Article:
This is part 3 out of 3 of my four-day journey to Machu Picchu along the Inca Trail. Read part 1 here, and part 2 here.
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It wasn’t a majestic sunrise. There were no bright rays of light shinning through the clouds down on the path ahead of us. No red tones of ocre fading into the blue of the receding night sky. No clouds reflecting the light of the sun. It was just the light of day gradually replacing the darkness of night. The sun burned the way it has done for billions of years.
This was the same sun that the Incas once revered. The same sun that sustained their life as it sustains our own.
It was a morning like any other over five hundred years ago.
This is part 2 out of 3 for my blog series on my journey to Machu Picchu on the Inca Trail. Read part 1 here.
As I sit in front of my touchscreen desktop computer, the aroma of coffee lulling me and enticing me, I cannot help but feel grateful that I was able to make such an adventure come true.
Surviving the Inca Trail was not just about hiking for four days on my way to a world-famous destination. It was a pilgrimage through the last few remnants of a life where mother nature rules. There was no iPhone tower to check my Facebook feed (which I have quit checking for the most part), the bathroom facilities were painful to look at, and not to mention the rain, the bugs, and the cold. There was little of the artificiality that I am used to in Houston where at the touch of a button the cold is replaced by heat and the heat is replaced by cold.
If there is one thing I learned in Peru it is to be grateful for the life that I live. The memory of the trail might be hazy in my mind, and yet I can still feel what it was like to walk those ancient steps, to breathe the fresh Andean air, and to move through clouds.
After all, who doesn’t dream of walking on the clouds when they were a child?
The Inca Trail, depending on which company you hire to undertake the journey, is a 26 mile (43 km), 4 day and 3 night camping and hiking trip across the Andean mountains on the way to Machu Picchu, the Lost City of the Incas. When I found out that this trail existed I knew I had to take it and that there would be no other way to make my way to Machu Picchu. Below you will find my impressions and thoughts on having hiked the Inca Trail in October of 2015.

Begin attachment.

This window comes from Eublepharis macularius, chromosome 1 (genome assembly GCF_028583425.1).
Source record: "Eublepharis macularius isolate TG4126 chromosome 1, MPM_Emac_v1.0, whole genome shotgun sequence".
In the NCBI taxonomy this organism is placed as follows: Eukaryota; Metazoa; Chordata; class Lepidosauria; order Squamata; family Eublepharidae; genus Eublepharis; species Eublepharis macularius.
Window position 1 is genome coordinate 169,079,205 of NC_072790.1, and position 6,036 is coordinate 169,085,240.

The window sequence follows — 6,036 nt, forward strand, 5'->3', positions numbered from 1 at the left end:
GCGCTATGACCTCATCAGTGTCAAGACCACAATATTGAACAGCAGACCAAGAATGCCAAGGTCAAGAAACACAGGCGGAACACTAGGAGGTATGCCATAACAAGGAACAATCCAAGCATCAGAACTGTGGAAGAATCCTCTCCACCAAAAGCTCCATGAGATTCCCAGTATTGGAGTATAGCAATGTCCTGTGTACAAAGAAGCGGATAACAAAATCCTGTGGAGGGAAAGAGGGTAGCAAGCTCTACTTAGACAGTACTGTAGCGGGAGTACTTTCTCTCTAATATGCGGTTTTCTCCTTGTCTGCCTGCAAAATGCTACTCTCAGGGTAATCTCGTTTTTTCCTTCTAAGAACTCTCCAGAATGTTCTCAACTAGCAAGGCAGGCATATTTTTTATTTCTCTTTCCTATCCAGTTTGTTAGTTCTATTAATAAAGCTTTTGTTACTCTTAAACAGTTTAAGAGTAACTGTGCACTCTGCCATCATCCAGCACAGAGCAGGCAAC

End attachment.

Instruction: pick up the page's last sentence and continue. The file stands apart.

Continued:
I remember brown peaks covered in snow revealed themselves through the clouds. I am not sure whether the peaks were that tall or we were flying that low. Whatever the case may have been, I recall a headache since we left the airport in Lima where we “slept” because we did not see a point to getting a hotel for our six-hour layover. I also recalled a movie in which a plane crashes somewhere in the mountains and the passengers turn to eating one another to survive–fortunately this was not our fate.
So it was that below us, in all of their grandiosity, were the many stories of the Quechua. The excitement of the journey boiled deep within my soul, for I was about to join hundreds of other hiking enthusiasts in one of the most outstanding experiences of my life across the Peruvian jungle. I was about to make my dream come true and hike the Inca Trail to the Lost City of the Incas, Machu Picchu.
Above all, In approximately 48 hours I was about to wonder “what the f*ck did I get myself into?”
I want to travel the world. That is most certainly one of my dreams, goals, and aspirations in life. The Anthropologist in me wants to see how other people live and see the world. But sometimes, just sometimes, there is more to seeing the world than traveling and there is more to life than chasing after dreams. My recent trip to Anacortes, WA in which my dream didn’t come true is a testament to it. So, if you have ever wondered what to do if your dreams don’t come true, then stick around…
***This post was written in September 2015 upon my return from Washington state.
Well, here I am. I am sipping on a warm ginger-lime-honey concoction that has kept me more or less sane for the last 48 hours since my allergy symptoms went out of control.
Between coughing out a lung, emptying every Kleenex box within reach, and the nasty pressure in my sinuses, I have come to question whether my latest vacation has been worth it.